Debunking the 70/70 Cigar Humidity Rule

As you hang out around other cigar people, you’re going to hear some of them talk about the ’70/70 rule’ for humidity. It’s the idea that there is an ideal environment for cigars at 70% humidity and 70 degrees. It’s a nice idea, but what if there was a better way. What if you could make every cigar better by throwing the 70/70 rule out the window and doing it a better way?

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I’ve been hearing about this insanity for a while…

Ever since my first few cigars, I have heard people arguing about what humidity is best for cigars. Some of them got really heated about it. This never made sense to me… but maybe I should have thought about it more. Some people would argue strongly for lower humidities. Some would argue that 65% was the only way to go.

I just ignored all that and did what seemed best to me. I thought I had it right with my humidity at 72%. I liked my cigars a little softer and I think it made the cigars seem more oily. Regardless, I think I’ve been costing myself some serious flavor.

A soggy day

When I grabbed cigars for me and a couple buddys at my house, the flavor just wasn’t what I had come to expect from Alec Bradley Cigars. It tasted like the flavors were muted. Even the retrohale fell a bit flat. And the thing burned poorly the whole time with a bit of a tight draw. It was nothing like the other Alec Bradley cigars I remember smoking. As I rolled the cigar between my fingers thinking about how hampered the experience was, I thought a lot about how squishy and wet the cigar was. It had to be something with the humidity.

This is the way… going forward

When I got back to the shop, I lit up another Alec Bradley from a humidor that I keep at 68%, just 4 points lower than the one at my house. But it seems to have made all the difference. The lower humidity one had all the flavor I remember Alec Bradley’s Cigars offering. It seems like there is some clear credibility to the idea that a lower humidity is better. I notice that cigars I smoke these days are mostly lower in humidity, and they seem to perform better. The flavor, burn, draw, even the ash perform better. And lower humidities limit exposure to issues like mold and cigar beetles. Now I intentionally keep my humidors at a lower humidity. And I know that it’s making a big difference.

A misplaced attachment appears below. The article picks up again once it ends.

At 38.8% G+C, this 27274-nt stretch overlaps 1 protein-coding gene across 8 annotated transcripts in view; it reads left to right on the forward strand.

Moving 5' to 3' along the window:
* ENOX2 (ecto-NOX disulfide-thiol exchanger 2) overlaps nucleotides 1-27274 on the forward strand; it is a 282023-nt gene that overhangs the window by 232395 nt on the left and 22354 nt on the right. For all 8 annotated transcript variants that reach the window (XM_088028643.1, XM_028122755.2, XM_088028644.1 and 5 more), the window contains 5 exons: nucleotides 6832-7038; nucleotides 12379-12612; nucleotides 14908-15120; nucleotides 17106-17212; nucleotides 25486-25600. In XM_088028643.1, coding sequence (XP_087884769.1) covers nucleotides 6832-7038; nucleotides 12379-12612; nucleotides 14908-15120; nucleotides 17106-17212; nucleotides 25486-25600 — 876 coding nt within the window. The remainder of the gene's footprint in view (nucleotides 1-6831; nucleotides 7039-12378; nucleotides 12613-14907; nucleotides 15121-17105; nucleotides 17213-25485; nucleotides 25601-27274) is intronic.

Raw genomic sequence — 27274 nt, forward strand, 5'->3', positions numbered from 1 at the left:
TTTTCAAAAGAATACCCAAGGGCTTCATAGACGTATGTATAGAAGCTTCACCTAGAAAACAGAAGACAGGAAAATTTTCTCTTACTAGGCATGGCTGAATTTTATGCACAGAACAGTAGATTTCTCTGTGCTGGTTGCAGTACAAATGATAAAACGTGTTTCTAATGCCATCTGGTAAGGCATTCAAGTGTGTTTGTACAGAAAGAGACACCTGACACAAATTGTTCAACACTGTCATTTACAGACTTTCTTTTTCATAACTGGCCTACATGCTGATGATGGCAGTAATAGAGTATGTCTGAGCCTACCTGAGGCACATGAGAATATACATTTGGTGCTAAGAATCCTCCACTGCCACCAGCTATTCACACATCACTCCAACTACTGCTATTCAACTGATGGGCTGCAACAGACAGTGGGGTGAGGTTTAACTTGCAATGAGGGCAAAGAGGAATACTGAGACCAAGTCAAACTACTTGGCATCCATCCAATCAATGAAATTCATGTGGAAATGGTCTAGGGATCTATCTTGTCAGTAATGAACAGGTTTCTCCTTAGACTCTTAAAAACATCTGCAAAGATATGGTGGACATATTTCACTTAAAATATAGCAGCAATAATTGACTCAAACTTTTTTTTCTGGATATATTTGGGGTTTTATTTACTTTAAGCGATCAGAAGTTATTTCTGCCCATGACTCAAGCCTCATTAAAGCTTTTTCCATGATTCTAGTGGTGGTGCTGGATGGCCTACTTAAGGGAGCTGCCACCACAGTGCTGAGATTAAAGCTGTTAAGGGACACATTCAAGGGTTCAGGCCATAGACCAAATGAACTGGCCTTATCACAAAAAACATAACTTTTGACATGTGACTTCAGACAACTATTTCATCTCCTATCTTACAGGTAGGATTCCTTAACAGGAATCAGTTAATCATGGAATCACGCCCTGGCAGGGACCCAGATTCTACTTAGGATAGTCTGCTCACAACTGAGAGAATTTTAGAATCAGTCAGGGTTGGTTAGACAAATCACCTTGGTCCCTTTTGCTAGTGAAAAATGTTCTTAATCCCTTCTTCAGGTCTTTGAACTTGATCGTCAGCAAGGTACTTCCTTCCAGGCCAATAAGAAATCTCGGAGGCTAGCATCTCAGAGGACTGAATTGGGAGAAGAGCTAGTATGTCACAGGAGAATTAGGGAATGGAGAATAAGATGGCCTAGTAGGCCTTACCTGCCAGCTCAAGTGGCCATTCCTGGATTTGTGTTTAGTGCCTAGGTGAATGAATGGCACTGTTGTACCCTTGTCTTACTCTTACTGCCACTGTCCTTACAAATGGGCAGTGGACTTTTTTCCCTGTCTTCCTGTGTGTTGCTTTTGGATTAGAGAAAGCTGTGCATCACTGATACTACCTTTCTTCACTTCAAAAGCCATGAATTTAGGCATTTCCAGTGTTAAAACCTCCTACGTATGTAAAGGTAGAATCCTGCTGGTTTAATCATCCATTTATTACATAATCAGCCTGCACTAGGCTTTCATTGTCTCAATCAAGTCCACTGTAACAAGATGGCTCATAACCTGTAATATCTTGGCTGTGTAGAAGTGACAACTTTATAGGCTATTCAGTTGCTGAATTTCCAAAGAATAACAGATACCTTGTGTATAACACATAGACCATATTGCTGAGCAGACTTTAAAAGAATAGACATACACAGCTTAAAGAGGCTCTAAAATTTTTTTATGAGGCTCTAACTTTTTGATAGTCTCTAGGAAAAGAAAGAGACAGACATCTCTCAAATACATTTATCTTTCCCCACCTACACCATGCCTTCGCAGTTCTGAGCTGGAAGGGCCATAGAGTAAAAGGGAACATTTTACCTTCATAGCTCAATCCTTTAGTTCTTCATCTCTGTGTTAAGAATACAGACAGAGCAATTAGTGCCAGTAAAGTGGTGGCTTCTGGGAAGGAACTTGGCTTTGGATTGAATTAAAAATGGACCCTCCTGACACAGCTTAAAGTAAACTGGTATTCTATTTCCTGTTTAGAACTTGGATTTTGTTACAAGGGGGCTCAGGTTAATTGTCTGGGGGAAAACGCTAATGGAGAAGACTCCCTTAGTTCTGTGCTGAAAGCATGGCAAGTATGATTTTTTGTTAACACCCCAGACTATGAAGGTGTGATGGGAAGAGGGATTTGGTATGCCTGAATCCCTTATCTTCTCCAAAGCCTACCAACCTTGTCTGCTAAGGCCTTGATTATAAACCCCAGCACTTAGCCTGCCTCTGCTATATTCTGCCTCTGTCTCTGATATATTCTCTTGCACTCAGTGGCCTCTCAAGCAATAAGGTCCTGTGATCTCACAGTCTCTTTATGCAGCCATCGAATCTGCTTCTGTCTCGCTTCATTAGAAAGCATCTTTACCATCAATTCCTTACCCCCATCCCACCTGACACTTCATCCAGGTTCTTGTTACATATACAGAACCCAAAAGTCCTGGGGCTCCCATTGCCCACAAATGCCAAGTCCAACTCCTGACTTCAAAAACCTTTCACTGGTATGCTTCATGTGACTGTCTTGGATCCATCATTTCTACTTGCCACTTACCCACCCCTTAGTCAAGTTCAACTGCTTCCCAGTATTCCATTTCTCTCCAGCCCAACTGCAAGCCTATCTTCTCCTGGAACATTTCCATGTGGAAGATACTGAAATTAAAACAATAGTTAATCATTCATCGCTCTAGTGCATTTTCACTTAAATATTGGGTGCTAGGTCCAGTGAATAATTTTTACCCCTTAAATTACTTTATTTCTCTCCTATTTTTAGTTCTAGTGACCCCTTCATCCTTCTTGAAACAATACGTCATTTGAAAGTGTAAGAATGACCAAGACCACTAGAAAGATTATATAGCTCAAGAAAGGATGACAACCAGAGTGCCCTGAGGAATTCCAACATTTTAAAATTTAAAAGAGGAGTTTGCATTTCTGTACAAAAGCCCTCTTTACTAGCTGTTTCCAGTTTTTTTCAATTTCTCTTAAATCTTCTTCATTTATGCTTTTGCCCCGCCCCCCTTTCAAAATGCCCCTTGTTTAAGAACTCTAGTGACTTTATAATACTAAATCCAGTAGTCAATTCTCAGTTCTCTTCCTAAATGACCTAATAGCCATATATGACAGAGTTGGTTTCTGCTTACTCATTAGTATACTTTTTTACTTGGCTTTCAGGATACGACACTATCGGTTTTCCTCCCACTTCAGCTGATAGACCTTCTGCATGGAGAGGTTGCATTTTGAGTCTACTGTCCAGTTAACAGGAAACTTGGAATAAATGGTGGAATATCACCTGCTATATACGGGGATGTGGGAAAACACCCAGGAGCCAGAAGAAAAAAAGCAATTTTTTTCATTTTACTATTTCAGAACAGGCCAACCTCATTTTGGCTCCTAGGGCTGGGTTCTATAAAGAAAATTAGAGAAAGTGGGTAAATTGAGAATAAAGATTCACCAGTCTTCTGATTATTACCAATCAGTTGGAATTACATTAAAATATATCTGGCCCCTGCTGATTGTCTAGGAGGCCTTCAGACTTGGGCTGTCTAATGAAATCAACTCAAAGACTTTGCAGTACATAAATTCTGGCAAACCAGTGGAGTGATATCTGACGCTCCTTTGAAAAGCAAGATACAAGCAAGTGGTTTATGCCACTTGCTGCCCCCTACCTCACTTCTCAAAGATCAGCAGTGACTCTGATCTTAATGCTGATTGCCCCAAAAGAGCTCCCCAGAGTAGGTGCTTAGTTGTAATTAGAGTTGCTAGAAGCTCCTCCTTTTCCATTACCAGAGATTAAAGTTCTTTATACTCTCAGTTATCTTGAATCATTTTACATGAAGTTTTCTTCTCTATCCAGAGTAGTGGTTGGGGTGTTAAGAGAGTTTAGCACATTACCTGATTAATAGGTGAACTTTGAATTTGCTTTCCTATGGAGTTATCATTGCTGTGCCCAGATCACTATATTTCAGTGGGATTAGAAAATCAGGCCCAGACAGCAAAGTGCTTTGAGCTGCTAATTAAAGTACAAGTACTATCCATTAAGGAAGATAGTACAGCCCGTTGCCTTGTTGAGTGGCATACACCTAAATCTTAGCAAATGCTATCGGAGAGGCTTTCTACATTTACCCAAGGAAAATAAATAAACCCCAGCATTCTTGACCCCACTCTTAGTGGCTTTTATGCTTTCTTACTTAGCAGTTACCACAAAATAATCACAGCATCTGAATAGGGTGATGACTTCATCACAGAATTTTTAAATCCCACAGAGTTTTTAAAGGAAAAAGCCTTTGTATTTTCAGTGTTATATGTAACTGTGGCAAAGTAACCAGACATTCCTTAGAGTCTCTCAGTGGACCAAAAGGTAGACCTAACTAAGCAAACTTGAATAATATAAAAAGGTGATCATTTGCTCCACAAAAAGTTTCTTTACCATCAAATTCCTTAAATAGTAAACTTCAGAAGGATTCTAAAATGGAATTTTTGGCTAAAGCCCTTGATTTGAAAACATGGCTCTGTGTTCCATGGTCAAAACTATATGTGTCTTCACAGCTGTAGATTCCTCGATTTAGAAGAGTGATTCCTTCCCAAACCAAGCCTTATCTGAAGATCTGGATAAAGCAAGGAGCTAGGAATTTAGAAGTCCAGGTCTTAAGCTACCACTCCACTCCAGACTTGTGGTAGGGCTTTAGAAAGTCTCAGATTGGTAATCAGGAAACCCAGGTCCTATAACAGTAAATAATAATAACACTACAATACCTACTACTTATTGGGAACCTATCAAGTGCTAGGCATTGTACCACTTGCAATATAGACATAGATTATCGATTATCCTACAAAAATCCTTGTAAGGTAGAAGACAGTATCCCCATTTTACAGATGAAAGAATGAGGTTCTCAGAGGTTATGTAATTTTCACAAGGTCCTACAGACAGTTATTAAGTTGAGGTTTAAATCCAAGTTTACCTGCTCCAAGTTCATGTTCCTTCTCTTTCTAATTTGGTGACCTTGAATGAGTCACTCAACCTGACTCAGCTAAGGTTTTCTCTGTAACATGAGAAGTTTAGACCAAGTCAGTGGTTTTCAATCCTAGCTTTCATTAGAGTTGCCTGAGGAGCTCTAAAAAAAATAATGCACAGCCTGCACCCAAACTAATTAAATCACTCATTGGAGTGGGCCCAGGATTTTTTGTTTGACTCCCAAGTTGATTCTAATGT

That’s my take on it. How about you. What humidity to you keep your cigars at? Drop a comment.

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  1. I’m new ish to cigars, I keep everything in my sistema tuppoerdores, cedar wood, 69%boveda, one of my tupperware stays at 69, the other goes to 71, both are kept in the same dark old TV cabinet, the 69 are better, not sure how I can get to 68 with the 69 boveda in there, great advice Tim thanks, Martin

  2. I’ve been struggling with humidity. I have an Audew thermoelectric humidor as well as some tupperdors for overflow. My tupperdors are hanging around 72% using 65% boveda. My Audew is running at 73% using the same. Any suggestions? Should I drop to a lower Boveda?

  3. I have a thermoelectric humidor (well, literally just a wine cooler). I have to stash my normal box humidor in the wine cooler during the summer because my “room temperature” is between 75 and 80 degrees most of the year. The result is all my sticks kept at 64 degrees, and around 60% humidity when I use 69% Boveda packs. I never have burn issues. My local cigar shop does 70% at the same “room temperature” as me, and every time I have ever tried buying a cigar and smoking it there, the things are so humid they just fail to stay lit at all.

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